By Blake Linzer
Section: FeaturesMarch 31, 2017
Sam Sano is a sophomore politics major. Thoughtful, well spoken, intellectually ambitious and, once you get to know him, idiosyncratically sarcastic, Sano, like many students on the Brandeis campus, was not mentally idle during the latest presidential election. During the election, and especially in its immediate aftermath, he heard gossip comparing the Trump populist movement to the rise of authoritarian regimes.
Skeptical, but not completely rejecting the analogy, Sano thought he ought to do some scholarly research to examine how, if at all, democracies may give rise to authoritarianism. Thus came the idea for the project “Democratic Rise of Dictatorship,” and having a substantial interest in the topic and an ambition to find the answer, as well as a web of connections to resources and professors who could help him find the answers, Sano began exploring how he could turn his idea for this project into reality.
Originally, Sano thought that he could research his project as a semester-long independent study, a program in many departments at Brandeis in which students can earn course credit for working on an independent research project of their choosing. Students work with faculty, and ultimately choose an official faculty advisor, to develop a coherent reading list around a particular topic of interest. The project commonly culminates in a written research paper on the topic of the student’s choosing.
Before Sano began reaching out to professors he thought might be interested in his topic, he thought that he ought to have a more defined idea of what he really wanted to research. He did some background research, sifting through Wikipedia and finding some preliminary sources so that when he went to talk to professors, he had better idea of where he was going.
Now, with a formidable grasp on what he wanted to research, Sano began reaching out to professors who he thought may help him develop his idea. He noted that he had a few professors in mind from the start, having taken classes with them before and thus knowing what they specialized in.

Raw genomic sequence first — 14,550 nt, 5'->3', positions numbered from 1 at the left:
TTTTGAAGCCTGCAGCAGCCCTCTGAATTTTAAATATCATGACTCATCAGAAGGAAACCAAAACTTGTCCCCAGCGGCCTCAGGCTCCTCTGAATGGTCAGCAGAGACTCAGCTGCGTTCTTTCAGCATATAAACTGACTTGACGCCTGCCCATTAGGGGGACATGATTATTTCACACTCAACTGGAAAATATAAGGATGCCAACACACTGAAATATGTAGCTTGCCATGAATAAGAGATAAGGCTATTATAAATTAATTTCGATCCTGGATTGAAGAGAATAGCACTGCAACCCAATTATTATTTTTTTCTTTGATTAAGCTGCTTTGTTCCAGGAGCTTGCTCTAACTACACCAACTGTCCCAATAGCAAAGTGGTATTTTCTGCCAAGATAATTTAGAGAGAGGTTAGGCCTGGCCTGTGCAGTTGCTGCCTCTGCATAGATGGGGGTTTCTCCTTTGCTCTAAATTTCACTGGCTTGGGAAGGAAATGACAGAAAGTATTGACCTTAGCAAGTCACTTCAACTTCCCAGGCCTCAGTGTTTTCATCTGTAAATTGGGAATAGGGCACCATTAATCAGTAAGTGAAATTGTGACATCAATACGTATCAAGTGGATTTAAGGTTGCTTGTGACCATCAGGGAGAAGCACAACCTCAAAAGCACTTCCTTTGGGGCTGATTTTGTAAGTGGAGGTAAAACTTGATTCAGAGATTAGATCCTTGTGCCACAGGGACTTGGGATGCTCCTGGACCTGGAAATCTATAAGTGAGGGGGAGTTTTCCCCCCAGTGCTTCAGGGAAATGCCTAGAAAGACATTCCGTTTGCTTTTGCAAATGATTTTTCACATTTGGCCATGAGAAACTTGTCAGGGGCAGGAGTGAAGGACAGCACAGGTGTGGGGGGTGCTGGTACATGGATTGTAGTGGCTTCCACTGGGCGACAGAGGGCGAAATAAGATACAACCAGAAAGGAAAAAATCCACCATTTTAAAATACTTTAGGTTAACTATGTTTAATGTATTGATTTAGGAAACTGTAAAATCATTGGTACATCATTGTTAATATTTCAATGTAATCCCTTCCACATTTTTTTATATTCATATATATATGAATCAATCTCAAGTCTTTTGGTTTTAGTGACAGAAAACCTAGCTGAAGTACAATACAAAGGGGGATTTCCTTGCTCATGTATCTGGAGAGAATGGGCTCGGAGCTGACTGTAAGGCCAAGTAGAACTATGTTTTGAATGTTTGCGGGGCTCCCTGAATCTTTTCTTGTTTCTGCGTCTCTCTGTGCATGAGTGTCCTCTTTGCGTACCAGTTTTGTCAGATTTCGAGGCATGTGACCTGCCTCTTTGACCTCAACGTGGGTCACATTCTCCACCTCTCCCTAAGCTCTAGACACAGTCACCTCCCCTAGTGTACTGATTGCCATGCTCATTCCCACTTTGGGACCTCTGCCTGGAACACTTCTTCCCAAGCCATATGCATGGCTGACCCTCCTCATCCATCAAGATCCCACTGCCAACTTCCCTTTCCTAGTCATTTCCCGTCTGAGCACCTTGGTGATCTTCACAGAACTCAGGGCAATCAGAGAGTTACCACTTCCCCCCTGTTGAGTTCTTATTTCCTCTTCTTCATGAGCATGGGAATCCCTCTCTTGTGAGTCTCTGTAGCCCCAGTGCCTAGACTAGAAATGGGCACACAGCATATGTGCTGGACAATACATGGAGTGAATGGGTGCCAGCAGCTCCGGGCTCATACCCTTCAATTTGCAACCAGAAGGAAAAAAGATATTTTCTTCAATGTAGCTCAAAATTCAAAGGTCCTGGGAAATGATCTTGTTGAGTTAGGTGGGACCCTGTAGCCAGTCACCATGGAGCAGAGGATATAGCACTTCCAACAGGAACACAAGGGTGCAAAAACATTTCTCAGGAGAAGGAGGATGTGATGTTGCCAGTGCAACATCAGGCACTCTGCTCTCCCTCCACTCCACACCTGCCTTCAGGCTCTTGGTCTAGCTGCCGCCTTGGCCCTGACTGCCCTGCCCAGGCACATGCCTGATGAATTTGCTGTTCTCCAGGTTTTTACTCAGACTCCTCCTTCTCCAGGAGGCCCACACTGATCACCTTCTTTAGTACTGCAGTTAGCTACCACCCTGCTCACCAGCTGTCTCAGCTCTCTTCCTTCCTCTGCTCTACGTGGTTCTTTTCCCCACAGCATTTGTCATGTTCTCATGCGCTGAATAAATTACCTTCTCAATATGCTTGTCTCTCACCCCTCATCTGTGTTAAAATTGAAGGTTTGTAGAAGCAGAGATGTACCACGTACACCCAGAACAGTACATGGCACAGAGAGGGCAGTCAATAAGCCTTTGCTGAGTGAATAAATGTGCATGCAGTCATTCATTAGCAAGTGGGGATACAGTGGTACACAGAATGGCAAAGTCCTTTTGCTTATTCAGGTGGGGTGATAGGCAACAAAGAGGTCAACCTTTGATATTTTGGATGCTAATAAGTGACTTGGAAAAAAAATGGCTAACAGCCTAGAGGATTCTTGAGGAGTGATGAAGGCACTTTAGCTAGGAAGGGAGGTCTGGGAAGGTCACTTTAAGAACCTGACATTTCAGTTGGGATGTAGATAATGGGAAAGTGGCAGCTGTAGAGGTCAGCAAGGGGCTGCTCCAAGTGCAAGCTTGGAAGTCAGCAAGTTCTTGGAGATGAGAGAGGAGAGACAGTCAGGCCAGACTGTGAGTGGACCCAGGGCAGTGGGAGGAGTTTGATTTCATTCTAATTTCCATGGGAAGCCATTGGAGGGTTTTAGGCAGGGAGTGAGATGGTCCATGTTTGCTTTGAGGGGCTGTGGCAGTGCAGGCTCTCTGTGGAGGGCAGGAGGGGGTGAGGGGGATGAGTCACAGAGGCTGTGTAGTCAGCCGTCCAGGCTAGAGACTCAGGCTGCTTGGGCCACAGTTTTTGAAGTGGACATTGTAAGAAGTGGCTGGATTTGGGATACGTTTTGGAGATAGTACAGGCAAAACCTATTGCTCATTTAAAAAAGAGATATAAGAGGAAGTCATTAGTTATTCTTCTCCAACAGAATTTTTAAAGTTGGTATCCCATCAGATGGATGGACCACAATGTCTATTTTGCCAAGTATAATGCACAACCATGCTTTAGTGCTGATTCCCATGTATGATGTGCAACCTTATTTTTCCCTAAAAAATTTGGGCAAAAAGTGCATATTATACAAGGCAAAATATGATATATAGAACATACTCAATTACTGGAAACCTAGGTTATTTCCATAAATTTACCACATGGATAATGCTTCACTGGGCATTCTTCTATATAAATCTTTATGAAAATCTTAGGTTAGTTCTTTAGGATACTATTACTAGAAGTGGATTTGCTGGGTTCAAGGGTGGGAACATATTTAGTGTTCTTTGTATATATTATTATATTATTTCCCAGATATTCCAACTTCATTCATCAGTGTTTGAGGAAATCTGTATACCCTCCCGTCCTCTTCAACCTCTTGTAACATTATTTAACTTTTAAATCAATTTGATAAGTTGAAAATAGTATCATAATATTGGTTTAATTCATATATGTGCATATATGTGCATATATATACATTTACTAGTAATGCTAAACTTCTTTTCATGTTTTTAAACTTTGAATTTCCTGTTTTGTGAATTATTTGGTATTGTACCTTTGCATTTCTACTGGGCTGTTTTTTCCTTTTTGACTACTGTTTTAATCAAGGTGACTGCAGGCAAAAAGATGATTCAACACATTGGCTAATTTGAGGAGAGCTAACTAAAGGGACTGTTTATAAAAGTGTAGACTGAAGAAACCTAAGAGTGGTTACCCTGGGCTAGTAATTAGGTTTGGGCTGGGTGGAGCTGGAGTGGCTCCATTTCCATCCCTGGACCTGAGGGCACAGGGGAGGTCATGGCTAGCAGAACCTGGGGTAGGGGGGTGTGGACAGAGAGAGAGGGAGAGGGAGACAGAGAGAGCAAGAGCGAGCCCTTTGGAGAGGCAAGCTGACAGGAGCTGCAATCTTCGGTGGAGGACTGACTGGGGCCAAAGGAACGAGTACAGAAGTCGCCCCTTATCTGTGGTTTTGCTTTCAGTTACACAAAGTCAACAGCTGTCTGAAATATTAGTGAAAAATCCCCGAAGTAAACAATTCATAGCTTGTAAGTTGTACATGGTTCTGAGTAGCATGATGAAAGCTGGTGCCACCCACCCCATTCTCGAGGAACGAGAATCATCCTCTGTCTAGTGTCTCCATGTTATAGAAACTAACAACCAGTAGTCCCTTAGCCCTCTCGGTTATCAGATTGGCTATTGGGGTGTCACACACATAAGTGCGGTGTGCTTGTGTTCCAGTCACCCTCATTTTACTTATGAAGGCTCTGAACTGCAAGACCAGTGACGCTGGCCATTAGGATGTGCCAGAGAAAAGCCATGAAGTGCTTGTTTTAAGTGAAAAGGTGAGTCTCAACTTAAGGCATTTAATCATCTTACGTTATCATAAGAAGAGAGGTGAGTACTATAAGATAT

While Sano could have limited his outreach to a professor he knew and envisioned would be his primary advisor, he noted that he talked to many professors who could offer him some specialized knowledge so that he could look at his subject from multiple angles. For example, Sano worked with a professor with a good historical knowledge of authoritarianism to think of more examples of when democracy may have given rise to dictatorship. Initially, he thought only about Nazi Germany, but the professor directed Sano to sources from ancient Greece, and other professors directed him to sources from Latin America. Professors also helped him gain a better theoretical grasp on his topic and to develop more political theory sources.
After having gone through the process of developing his thoughts, source list and faculty connections, Sano, along with his preliminary advisor, made a decision. He was not going to do independent study but instead was going to make “The Democratic Rise of Dictatorships” a senior thesis project. According to Sano, he wanted more than just one semester to develop the idea, and he thought that taking the thesis route, allotting one semester to research and another to writing, would allow him to not only think and learn about the topic more, but would allow him to explore it more comprehensively from multiple angles.
Sano’s experience exploring independent study, while it did not ultimately result in one, shows generally how a vague idea, conceived of in the middle of presidential gossip, can develop into a formidable research project. Although Sano discovered that his idea was too large to be fully explored in independent study, his experience shows that the independent study process is a wonderful way for any student to prevent a vague question they have from fading out of their minds. Instead, independent study allows vague questions to become concrete research and shared answers.